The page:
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Time to consider Medicare

By Jennie L. Phipps · Bankrate.com
Monday, November 22, 2010
Posted: 4 pm ET

The annual Medicare open enrollment started last week and runs through Dec. 31. Thinking about Medicare at this time is a retirement planning essential for anyone 65 or older.

Here's how to get your Medicare benefit right:

Sign up on time. While initial sign up for Medicare doesn't have a lot to do with open enrollment, doing it wrong is a big mistake. If you don't sign up for Medicare on the government's timetable, you'll pay a lifetime penalty that can seriously eat into your retirement income. So if you're approaching age 65, now's a good time to think about when and how you're going to go about this.

The "initial enrollment period" for Medicare is either the three months before the month of and the three months after your 65th birthday. If you sign up during the three months before your birthday, your coverage starts at the beginning of the month when you reach 65. If you wait until your birthday month, coverage starts the following month. But if you procrastinate and sign up after your birthday month, you may have to wait as long as six months for coverage to start.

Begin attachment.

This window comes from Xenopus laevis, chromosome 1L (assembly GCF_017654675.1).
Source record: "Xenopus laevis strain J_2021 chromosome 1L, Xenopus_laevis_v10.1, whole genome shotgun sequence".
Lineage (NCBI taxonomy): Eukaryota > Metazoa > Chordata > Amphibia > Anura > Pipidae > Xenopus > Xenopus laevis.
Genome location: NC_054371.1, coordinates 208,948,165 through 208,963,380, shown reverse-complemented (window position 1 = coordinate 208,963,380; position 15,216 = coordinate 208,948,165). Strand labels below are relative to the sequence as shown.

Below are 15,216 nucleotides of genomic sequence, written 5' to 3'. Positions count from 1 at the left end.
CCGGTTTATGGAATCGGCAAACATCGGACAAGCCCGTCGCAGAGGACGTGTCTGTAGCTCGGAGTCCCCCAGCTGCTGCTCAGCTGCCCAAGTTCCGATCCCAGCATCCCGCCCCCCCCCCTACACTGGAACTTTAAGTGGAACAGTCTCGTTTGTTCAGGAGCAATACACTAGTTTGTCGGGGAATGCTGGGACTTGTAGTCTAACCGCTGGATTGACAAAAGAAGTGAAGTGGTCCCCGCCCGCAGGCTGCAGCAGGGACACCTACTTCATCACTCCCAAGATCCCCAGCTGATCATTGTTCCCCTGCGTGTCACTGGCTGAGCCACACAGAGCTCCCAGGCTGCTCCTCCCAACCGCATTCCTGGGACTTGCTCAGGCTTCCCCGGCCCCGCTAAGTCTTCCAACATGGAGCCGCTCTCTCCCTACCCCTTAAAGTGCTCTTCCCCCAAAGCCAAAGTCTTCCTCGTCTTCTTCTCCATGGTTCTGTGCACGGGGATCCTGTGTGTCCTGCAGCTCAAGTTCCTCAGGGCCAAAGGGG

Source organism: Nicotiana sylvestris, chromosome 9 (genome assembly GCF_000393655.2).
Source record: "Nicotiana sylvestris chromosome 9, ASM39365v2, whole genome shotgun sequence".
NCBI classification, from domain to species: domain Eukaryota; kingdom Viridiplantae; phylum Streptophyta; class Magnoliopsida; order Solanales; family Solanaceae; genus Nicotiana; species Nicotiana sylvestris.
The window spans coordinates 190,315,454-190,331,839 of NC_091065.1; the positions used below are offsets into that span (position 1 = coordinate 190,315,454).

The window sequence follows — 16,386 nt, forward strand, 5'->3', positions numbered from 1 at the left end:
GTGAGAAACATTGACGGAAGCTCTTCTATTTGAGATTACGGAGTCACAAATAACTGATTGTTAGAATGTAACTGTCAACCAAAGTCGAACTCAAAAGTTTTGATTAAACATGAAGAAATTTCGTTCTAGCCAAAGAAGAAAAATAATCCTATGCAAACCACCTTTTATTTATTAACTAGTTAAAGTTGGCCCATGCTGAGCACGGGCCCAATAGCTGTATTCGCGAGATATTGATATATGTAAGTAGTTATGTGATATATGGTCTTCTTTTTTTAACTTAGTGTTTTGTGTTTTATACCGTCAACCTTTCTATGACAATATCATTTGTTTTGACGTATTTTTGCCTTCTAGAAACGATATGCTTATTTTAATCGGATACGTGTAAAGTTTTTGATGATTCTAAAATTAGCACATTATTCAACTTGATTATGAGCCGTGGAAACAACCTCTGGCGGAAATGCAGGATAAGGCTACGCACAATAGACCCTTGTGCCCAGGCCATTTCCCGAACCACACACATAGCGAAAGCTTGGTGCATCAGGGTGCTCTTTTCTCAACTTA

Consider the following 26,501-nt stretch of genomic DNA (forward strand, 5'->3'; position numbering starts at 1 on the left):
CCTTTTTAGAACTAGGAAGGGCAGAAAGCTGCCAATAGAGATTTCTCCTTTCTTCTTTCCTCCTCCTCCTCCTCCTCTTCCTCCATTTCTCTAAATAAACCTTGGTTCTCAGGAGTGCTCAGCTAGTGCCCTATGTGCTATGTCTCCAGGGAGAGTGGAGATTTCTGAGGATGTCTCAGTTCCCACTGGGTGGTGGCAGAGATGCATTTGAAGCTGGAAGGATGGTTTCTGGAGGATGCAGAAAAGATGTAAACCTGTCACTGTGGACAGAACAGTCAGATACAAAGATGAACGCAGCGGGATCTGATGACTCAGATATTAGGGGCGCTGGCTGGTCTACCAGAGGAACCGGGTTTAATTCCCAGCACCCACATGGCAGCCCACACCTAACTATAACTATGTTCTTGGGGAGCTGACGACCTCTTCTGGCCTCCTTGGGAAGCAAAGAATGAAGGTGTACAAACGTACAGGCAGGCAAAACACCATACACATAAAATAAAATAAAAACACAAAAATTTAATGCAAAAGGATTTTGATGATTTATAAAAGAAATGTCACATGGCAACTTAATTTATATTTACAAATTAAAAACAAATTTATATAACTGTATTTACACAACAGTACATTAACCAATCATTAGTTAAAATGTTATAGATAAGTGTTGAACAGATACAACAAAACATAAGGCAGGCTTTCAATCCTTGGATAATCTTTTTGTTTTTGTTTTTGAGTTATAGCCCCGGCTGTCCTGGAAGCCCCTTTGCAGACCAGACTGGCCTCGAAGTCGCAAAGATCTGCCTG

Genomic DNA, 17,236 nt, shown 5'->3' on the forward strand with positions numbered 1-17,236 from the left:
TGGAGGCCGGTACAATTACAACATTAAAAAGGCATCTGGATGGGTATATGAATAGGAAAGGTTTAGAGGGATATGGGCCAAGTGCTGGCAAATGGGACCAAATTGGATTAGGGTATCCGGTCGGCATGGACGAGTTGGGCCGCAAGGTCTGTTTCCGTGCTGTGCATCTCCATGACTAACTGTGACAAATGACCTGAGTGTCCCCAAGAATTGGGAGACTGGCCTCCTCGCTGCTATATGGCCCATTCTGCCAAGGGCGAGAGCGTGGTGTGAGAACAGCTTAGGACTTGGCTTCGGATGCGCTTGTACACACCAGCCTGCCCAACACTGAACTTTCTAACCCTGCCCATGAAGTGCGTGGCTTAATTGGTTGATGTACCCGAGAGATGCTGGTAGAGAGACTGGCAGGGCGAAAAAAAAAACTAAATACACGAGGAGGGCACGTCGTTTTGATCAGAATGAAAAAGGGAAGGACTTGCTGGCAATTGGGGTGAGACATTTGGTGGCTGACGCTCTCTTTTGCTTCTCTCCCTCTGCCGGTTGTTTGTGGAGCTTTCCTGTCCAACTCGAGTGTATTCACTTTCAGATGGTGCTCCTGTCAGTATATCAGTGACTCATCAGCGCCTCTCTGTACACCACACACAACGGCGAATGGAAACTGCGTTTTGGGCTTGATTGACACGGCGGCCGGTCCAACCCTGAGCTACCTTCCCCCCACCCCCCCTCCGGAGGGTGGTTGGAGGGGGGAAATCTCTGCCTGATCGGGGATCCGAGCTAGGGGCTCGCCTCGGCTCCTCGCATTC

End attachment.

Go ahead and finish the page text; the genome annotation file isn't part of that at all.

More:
Don't overlook Medicare Part B. Medicare Part A covers hospital care. Medicare Part B covers everything else. Medicare Part A is free to anyone who has paid into the system for 10 years or more -- or is married to someone who has paid in. Part B has a monthly fee that is linked to income. For most people, it costs somewhere between $95 and $120 per month. If you don't sign up initially for Part B because you or your spouse continue to work at a job that offers health insurance, then you lose that health insurance (or leave the job and choose COBRA) and don't sign up promptly for Part B, there is a permanent 10 percent increase in cost for every year that you fail to sign up.

Penny-wise can be pound-foolish with Medicare Part D. There is also a penalty for failing to sign up for Part D, the prescription-drug benefit, which has an average cost of $41 per month. Some people don't sign up because they don't spend $41 per month on drugs. But pinching pennies can be the wrong approach. For every month that you could have enrolled but didn't, you'll pay an extra 1 percent. In the first year, that's only about $4, but it's cumulative. Over several years, it can cost you big bucks.

It is also a good idea for everybody enrolled to take another look at their Part D prescription drug coverages during the open enrollment period. The policies change annually; this year, there are even more differences because of health care reform. I wrote about the need to review Part D a couple of weeks before open enrollment began. This is just a reminder.

That leaves only choosing a Medicare Advantage or Medigap policy, something else Medicare recipients shouldn't overlook. We'll talk about that potentially complicated step tomorrow.

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